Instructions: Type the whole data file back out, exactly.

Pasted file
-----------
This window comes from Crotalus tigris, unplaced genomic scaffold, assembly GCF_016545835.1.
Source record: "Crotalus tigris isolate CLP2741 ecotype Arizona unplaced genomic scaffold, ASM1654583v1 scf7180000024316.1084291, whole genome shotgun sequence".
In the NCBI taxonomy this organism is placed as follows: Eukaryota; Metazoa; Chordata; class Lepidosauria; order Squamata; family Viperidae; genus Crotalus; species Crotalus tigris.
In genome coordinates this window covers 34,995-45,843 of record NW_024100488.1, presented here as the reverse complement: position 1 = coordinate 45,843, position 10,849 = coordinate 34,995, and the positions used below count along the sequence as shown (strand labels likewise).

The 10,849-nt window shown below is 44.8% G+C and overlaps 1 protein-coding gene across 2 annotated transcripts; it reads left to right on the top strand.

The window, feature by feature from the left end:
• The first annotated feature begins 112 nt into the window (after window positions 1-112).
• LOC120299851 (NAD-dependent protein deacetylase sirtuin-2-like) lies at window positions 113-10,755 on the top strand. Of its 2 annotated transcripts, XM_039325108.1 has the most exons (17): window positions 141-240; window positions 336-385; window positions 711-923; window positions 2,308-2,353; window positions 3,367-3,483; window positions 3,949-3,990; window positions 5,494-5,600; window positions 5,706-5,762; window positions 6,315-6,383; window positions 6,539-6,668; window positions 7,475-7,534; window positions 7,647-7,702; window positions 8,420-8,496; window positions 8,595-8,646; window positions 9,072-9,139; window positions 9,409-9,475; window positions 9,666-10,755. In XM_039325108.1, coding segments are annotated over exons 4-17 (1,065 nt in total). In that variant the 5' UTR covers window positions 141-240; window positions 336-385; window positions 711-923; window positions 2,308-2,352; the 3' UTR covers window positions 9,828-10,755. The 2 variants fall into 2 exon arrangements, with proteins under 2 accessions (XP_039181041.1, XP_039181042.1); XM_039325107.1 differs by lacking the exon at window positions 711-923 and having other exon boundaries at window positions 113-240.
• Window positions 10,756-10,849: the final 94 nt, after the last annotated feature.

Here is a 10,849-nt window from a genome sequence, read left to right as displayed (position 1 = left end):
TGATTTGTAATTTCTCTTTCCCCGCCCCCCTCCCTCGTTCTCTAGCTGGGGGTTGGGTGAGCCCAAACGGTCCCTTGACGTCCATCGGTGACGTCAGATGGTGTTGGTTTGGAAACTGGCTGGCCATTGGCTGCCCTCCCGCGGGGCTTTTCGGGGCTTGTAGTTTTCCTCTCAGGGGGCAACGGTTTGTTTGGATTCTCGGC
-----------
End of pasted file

This window comes from Crotalus tigris, unplaced genomic scaffold, assembly GCF_016545835.1.
Source record: "Crotalus tigris isolate CLP2741 ecotype Arizona unplaced genomic scaffold, ASM1654583v1 scf7180000024316.1084291, whole genome shotgun sequence".
In the NCBI taxonomy this organism is placed as follows: Eukaryota; Metazoa; Chordata; class Lepidosauria; order Squamata; family Viperidae; genus Crotalus; species Crotalus tigris.
In genome coordinates this window covers 34,995-45,843 of record NW_024100488.1, presented here as the reverse complement: position 1 = coordinate 45,843, position 10,849 = coordinate 34,995, and the positions used below count along the sequence as shown (strand labels likewise).

The 10,849-nt window shown below is 44.8% G+C and overlaps 1 protein-coding gene across 2 annotated transcripts; it reads left to right on the top strand.

The window, feature by feature from the left end:
• The first annotated feature begins 112 nt into the window (after window positions 1-112).
• LOC120299851 (NAD-dependent protein deacetylase sirtuin-2-like) lies at window positions 113-10,755 on the top strand. Of its 2 annotated transcripts, XM_039325108.1 has the most exons (17): window positions 141-240; window positions 336-385; window positions 711-923; window positions 2,308-2,353; window positions 3,367-3,483; window positions 3,949-3,990; window positions 5,494-5,600; window positions 5,706-5,762; window positions 6,315-6,383; window positions 6,539-6,668; window positions 7,475-7,534; window positions 7,647-7,702; window positions 8,420-8,496; window positions 8,595-8,646; window positions 9,072-9,139; window positions 9,409-9,475; window positions 9,666-10,755. In XM_039325108.1, coding segments are annotated over exons 4-17 (1,065 nt in total). In that variant the 5' UTR covers window positions 141-240; window positions 336-385; window positions 711-923; window positions 2,308-2,352; the 3' UTR covers window positions 9,828-10,755. The 2 variants fall into 2 exon arrangements, with proteins under 2 accessions (XP_039181041.1, XP_039181042.1); XM_039325107.1 differs by lacking the exon at window positions 711-923 and having other exon boundaries at window positions 113-240.
• Window positions 10,756-10,849: the final 94 nt, after the last annotated feature.

Here is a 10,849-nt window from a genome sequence, read left to right as displayed (position 1 = left end):
TGATTTGTAATTTCTCTTTCCCCGCCCCCCTCCCTCGTTCTCTAGCTGGGGGTTGGGTGAGCCCAAACGGTCCCTTGACGTCCATCGGTGACGTCAGATGGTGTTGGTTTGGAAACTGGCTGGCCATTGGCTGCCCTCCCGCGGGGCTTTTCGGGGCTTGTAGTTTTCCTCTCAGGGGGCAACGGTTTGTTTGGATTCTCGGC